Intelligent agents are computational systems that inhabit dynamic, unpredictable environments (Wooldridge & Jennings, 1995). Agents are self-contained, rational, problem-solving entities, that act to accomplish tasks on behalf of a user (Shoham, 1990). They interpret events in their environment, and execute motor commands that produce effects in that environment, in order to satisfy predefined goals. Unlike other artificial intelligence tools, they have been found to be effective in managing systems that are open, unpredictable, complex and large - all characteristics typical of the environmental management domain.
Agents seem designed to work with the complex interaction dynamics inherent in environmental decision making. Agents represent an interface between the problem, the decision support system, and the user (Chigmell et al., 1994). They are a solution, whereby a non-expert user can navigate both the data sources and structure of the problem as well as the decision support software developed to help resolve it, thus removing some of the cognitive burden from the user's shoulders (Chin, 1990).
The pilot study for the proposed research revolves around the Segara Anakan estuary in Java, Indonesia. The Citanduy River drains into the estuary, on the South Java Sea. Partly as a result of upstream development, the Segara Anakan is filling up with sediment; it is estimated that the lagoon will be silted up by the end of this century. As the lagoon silts up, waterways become narrower, drainage more difficult, flooding more frequent, fishery production limited, and mangrove forests threatened. The Indonesian Government has invested millions of dollars (ADB Report, 1994) in an attempt to define a feasible solution for the estuary, and to identify development projects for the area that will not exacerbate the problem.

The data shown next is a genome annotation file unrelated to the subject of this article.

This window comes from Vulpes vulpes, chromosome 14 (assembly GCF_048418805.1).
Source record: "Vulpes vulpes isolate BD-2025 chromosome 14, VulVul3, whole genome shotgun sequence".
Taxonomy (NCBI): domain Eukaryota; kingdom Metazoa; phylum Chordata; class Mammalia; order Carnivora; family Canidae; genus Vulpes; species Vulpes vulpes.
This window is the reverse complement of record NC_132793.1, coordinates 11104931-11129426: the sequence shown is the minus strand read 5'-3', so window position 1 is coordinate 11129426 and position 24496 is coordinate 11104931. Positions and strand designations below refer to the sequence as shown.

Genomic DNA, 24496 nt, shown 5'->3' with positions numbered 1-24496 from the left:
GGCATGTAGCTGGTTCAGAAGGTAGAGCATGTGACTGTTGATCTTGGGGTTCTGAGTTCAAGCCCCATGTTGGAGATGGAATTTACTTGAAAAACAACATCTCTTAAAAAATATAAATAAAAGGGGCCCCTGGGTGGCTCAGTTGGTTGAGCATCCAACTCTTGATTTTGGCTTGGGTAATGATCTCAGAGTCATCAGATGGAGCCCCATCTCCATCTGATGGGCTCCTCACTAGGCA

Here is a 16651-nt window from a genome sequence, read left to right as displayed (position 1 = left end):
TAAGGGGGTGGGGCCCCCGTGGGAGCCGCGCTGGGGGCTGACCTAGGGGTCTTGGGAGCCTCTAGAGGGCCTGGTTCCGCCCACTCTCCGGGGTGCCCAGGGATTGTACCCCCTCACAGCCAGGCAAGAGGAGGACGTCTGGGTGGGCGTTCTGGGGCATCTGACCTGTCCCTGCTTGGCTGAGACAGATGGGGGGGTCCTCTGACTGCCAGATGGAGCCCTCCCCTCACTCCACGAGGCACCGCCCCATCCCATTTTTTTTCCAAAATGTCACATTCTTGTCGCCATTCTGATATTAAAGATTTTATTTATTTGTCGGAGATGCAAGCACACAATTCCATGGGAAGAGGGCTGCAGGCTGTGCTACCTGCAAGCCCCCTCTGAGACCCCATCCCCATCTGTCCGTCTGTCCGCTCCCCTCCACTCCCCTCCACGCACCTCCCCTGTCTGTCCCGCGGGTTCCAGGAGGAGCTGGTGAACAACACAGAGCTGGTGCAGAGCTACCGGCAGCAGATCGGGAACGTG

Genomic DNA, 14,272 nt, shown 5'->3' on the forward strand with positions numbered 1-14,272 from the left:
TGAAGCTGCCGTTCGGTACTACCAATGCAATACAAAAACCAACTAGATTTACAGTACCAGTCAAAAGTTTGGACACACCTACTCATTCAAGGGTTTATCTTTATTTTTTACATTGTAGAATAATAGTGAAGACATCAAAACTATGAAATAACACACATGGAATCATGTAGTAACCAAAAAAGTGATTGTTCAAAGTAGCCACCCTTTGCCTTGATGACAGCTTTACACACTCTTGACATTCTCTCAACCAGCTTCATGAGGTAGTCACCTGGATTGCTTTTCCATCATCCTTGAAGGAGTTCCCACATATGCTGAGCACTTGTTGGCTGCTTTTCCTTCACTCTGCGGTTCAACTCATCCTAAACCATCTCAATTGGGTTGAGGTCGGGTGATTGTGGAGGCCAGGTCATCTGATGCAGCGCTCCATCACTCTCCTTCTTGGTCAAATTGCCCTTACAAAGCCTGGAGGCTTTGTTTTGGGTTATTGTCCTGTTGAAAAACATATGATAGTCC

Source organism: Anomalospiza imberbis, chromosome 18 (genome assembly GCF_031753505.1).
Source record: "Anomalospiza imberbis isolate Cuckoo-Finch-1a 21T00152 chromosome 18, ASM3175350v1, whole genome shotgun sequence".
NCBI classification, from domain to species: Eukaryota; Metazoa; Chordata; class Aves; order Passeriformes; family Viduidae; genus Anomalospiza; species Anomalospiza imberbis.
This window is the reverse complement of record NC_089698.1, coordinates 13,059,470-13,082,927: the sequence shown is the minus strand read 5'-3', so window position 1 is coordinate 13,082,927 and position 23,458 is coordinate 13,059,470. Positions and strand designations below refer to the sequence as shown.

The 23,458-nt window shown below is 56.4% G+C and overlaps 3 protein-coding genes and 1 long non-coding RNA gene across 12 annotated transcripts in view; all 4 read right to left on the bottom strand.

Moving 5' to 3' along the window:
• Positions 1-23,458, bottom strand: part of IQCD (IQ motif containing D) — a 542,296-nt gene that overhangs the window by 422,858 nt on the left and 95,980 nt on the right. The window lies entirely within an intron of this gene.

There are a host of socioeconomic pressures on the estuarine ecosystem, including population expansion, tourism, and aquaculture/agriculture development. These are reflected in the vast range of actors (government officials, donor agencies, regional politicians) who have a stake in the project selection process for the development of the Segara Anakan. In this context, a spatial decision support system would have to garner the responses and political stances of these stakeholders and be able to filter out key issues. It is intended to construct a decision support system, with intelligent agent interface, to help evaluate the feasibility of proposed projects in a lagoon/mangrove ecosystem in Indonesia.
Agent-based system development involves building self-contained components that can interact flexibly with other, similar components, towards solving a common goal. A logical first step is to build a framework that incorporates the project selection cycle as well as the knowledge bases and analytical tools on which the project selection process is based (Le Fur, 1995). This would include an integrated decision support system with GIS, a dynamic environmental model, databases and analytical tools. Critically, he focus of this collection of disparate systems would be an intelligent user interface that could handle the goals, tasks and mechanics of the agency. Instead of using the decision support software to handle the problem, the user lets the agent schedule and run the components of the decision support system (Saarenmaa, 1994).
Such a decision support system will, at the very least, ensure that all, important factors are taken into consideration when project feasibility is being evaluated, and at best, be a powerful tool for decision makers.